April 8, 9, and 10, 2014
9:45 a.m.–2 p.m.
While considering the question “How was life long ago similar to and different from life today?” students explore a variety of engaging, hands-on stations throughout the museum. Artifacts and artwork from museum collections inspire students to use critical and historical thinking skills. This full-day experience is a playful way to explore the concept of change from a variety of perspectives.
Themed visits give students a chance to experience the museum in new ways. Activities begin at 9:45 a.m. and end at 2 p.m., but classes may arrive and depart at anytime during that period.
Before your visit
- Divide students into groups of 5 or fewer and assign each group a chaperon.
- Discuss field trip expectations and lunch plans with chaperons and students.
- Role-play museum etiquette with students.
During your Theme Day experience
- Museum educators will greet you with activity guides and maps.
- Exciting, theme-related activity stations will be staffed by museum educators.
- Students and chaperons will enjoy free exploration time throughout the museum. Students and chaperons must stay together throughout the visit.
Classroom activities to enhance your Theme Day experience
- Together with students, develop interview questions to find out how people liked to play when they were young. Have students conduct interviews with grandparents, parents, or peers, and then write a story about their findings. Consider asking students to include drawings or pictures to illustrate the story.
Have students make observations about how play has changed over time and how some aspects of play have stayed the same.
Have students make predictions about how children might play differently in the future.
- Discover how today’s fashion differs from what was worn in the 19th century.
Pictures of people in 19th-century clothing
First, make a basic dress pattern by spreading open a sheet of newspaper and refolding it in half horizontally. Turn the sheet so the fold is on the right and cut a U-shaped armhole in the upper left corner. Spread the sheet open again and cut a U- or V-shaped neckline in the center of the top edge. This will form shoulder straps between the arm holes.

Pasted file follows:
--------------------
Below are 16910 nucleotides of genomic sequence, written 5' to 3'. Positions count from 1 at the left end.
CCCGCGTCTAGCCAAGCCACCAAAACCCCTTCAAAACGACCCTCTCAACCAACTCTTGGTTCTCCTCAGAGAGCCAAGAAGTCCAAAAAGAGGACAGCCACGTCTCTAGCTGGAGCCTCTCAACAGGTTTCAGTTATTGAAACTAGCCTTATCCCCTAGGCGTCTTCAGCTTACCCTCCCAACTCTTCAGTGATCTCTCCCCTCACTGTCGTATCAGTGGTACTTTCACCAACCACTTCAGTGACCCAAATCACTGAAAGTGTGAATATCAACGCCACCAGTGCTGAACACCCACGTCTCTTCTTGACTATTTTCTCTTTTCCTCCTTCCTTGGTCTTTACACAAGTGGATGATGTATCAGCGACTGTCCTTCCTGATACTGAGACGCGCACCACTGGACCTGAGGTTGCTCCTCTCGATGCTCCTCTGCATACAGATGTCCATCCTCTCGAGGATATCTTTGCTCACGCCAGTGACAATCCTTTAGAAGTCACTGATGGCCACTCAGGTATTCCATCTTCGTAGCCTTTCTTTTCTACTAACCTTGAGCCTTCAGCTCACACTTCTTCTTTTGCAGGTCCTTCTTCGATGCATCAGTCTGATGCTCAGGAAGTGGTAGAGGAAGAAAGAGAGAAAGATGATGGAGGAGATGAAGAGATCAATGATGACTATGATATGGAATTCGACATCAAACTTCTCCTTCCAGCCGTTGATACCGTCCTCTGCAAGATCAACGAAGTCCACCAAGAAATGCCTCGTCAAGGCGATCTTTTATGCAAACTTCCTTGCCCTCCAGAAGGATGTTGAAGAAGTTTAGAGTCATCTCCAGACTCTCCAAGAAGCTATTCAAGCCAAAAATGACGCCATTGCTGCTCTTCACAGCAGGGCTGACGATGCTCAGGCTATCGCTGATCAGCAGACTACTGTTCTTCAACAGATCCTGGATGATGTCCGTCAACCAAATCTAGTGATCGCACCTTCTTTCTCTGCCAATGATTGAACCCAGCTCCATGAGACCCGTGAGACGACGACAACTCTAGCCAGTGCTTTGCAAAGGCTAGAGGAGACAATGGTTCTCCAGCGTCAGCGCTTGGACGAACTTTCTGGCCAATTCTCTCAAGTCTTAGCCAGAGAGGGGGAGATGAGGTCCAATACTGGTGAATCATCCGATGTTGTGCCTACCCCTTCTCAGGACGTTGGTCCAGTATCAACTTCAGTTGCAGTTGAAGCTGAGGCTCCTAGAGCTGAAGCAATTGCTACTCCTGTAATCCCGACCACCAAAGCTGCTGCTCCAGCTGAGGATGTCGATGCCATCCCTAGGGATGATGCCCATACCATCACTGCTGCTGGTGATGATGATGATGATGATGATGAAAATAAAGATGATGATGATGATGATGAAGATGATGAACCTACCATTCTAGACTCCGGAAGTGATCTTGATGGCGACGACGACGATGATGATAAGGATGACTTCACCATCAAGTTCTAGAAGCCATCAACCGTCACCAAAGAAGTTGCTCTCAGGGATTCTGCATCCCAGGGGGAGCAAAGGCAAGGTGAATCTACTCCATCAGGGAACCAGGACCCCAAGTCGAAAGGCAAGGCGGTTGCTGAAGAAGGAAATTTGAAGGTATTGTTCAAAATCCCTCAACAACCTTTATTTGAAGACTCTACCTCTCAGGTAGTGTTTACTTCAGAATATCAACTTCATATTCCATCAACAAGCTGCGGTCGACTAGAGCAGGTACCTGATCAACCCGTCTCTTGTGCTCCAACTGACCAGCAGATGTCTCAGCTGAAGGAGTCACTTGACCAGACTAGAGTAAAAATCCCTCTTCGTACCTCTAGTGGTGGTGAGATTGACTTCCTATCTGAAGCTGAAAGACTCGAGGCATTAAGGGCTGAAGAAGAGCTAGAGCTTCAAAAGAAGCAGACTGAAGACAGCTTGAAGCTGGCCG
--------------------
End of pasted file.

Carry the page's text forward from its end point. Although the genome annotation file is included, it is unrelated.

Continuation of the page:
Hold up the pattern in front of a student and trim the paper where necessary for a better fit. Extend the length with additional sheets of newspaper to match the child’s height and gender—longer dresses for girls, shorter vests for boys. Then ask students to trace the pattern onto two pieces of butcher paper. Students can then cut out both pieces and tape them together at the shoulder and side seams. Have students decorate the “clothing” to resemble 19th-century attire. Talk about what makes 19th-century clothing different from clothing today.
- Talk with students about the purpose of transportation and reasons why people travel.
Ask students questions such as:
How did you get to school today? Is that an example of travel or transportation?
How do people get from one place to another?
Why do people travel?
What different kinds of transportation could you use to visit places close to where you live?
What kinds of transportation would you use to visit places that were far away?
Have students draw pictures of different types of transportation and post the pictures around the room.
- Discuss the value of train transportation. Have students demonstrate methods of transporting goods before trucks and airplanes:
Walking: have one student carry a book around the room.
Horse-drawn wagon: have one student act as the horse and walk in front of two other students who are carrying a box of books. The box represents the wagon.
Train: have the entire class line up with books in hand and walk around the classroom.
Which method of transportation carried the most books?
Which method was fastest?
Which was slowest?
- Read a variety of books to teach students about the types of materials trains carry, where trains travel, and how they move.